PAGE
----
Translation

App Localization: A Worthwhile Investment

When they were first developed, mobile applications seemed like a passing fad. As time went on, however, they began to dominate the mobile web. According to the Flurry report in 2014, 90% of mobile device activity took place on apps as opposed to mobile browsers. App Annie Intelligence predicts that the global mobile app market will expand from $51 billion in 2016 to $101 billion in 2020.

In other words: apps are a worthy business investment.

However, if your app only uses one language, date, time, and/or currency setting, your audience will be limited to the specific location where those settings are used. Mobile apps can be used and downloaded anywhere in the world. Why not expand to other audiences?

Is Localization Worth It?

A study from Distomo showed that within just one week of localizing iPhone app text, there were 128% more downloads per country and a 26% increase in revenue per country added via localization. App developer David Janner kept tabs on the traffic from one of his apps before and after localizing it—and the results were astonishing. Before localizing, 76% of traffic was from English-speaking countries. After localizing, around 90% of downloads were from non-English speaking countries, and overall downloads were up by 767%!

Is My App Localization-Ready?

If you want to adapt your app to different languages and local settings, you need to first make sure that your app can support those changes. A couple of things to consider:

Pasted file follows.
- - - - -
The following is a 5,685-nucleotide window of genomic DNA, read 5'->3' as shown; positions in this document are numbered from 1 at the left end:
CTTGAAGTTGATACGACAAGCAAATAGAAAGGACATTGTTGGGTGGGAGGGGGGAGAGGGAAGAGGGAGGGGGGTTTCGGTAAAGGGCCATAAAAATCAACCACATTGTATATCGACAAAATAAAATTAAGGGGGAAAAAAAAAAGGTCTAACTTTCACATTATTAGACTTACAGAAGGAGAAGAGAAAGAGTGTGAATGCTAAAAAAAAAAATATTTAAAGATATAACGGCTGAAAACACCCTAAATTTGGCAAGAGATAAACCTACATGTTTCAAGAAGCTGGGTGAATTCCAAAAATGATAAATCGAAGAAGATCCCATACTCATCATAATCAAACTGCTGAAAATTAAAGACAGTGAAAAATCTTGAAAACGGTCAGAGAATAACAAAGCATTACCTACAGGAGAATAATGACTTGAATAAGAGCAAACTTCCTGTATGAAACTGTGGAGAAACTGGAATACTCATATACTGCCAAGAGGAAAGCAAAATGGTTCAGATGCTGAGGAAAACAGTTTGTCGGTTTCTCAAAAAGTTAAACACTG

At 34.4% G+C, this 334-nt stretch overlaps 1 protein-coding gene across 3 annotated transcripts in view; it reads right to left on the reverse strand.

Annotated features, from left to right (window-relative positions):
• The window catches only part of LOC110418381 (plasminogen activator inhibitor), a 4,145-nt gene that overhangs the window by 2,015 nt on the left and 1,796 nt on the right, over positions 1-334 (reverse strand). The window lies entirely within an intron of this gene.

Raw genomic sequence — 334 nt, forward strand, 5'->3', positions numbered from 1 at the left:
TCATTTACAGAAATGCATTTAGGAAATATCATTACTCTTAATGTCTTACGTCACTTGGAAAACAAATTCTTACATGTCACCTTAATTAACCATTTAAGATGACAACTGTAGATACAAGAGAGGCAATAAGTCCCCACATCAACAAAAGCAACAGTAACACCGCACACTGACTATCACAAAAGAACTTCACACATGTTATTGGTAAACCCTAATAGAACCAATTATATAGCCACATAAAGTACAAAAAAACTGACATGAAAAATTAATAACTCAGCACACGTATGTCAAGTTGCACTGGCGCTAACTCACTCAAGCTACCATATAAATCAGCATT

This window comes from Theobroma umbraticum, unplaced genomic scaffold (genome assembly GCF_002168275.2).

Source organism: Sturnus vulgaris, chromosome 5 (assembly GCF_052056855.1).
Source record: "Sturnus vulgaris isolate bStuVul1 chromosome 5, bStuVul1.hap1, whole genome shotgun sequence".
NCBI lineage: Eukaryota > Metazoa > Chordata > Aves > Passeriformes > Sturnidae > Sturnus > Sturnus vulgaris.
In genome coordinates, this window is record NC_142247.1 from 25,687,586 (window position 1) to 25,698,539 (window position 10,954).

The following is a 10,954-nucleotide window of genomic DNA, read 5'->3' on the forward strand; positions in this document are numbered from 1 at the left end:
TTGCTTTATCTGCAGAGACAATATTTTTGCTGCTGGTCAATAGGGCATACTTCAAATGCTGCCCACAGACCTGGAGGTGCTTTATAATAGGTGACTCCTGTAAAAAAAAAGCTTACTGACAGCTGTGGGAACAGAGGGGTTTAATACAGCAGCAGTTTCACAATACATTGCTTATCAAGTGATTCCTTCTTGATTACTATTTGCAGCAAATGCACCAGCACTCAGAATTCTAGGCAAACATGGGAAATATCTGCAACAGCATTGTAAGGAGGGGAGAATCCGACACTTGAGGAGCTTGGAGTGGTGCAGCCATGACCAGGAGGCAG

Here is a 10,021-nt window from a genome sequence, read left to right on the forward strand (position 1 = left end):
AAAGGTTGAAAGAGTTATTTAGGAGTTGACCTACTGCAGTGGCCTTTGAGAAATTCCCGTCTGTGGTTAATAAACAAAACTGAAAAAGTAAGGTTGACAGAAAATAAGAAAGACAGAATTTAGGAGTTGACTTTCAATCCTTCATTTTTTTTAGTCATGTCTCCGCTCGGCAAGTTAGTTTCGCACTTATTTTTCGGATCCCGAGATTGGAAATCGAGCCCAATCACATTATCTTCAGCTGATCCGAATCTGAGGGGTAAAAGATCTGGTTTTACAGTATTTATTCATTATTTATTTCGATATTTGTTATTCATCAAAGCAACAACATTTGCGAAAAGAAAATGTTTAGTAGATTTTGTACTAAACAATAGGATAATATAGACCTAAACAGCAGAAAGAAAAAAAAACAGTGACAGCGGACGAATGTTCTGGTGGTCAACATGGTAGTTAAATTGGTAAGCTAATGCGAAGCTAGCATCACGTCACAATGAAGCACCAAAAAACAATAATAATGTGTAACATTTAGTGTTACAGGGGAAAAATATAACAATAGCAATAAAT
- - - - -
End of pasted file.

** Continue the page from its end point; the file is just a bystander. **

Make sure your layout is flexible: Languages vary considerably in how much space they take up. Some languages are “wordier” than others. Finnish can come out as much as 60% longer than English, while Hebrew may come out 40-50% shorter. Different alphabets may take up more or less vertical space. If the layout cannot accommodate these changes well, you’ll end up with text that overlaps with other elements, cuts off in the wrong places, or is otherwise difficult to read even if it’s translated perfectly.

If you plan on using Hebrew, Arabic, or Persian, you’ll need the layout to support right-to-left text direction. You can always create a new layout for languages that don’t fit, but obviously, it will save you a lot of time to have one layout that works for all of them.

You can externalize resources that need to be localized: Any data files, such as text, images, videos, etc. that will require translation can be placed in external files rather than embedded inside the code of your app. This makes it much easier to localize them, because all you’ll need to do is create new versions of those resource files for each language. Your code can then simply load the appropriate resource files at runtime.

How Do I Localize My App?

If you are a native speaker of the target language, you can go ahead and translate it yourself. If not—even if you are somewhat proficient in the target language—you should hire a professional translation service or localization team. Remember, a bad translation can be worse than no translation at all. Make sure to provide as much context as possible, so translators can choose the wording according to the space available as well as the text’s location in the app.

Don’t Forget QA Testing!

Before you release your localized app, make sure to test it—preferably with a professional QA team that can assure its quality both in terms of linguistics and in terms of functionality. This can save you a lot of problems later and ensure that you get a good return on your investment.

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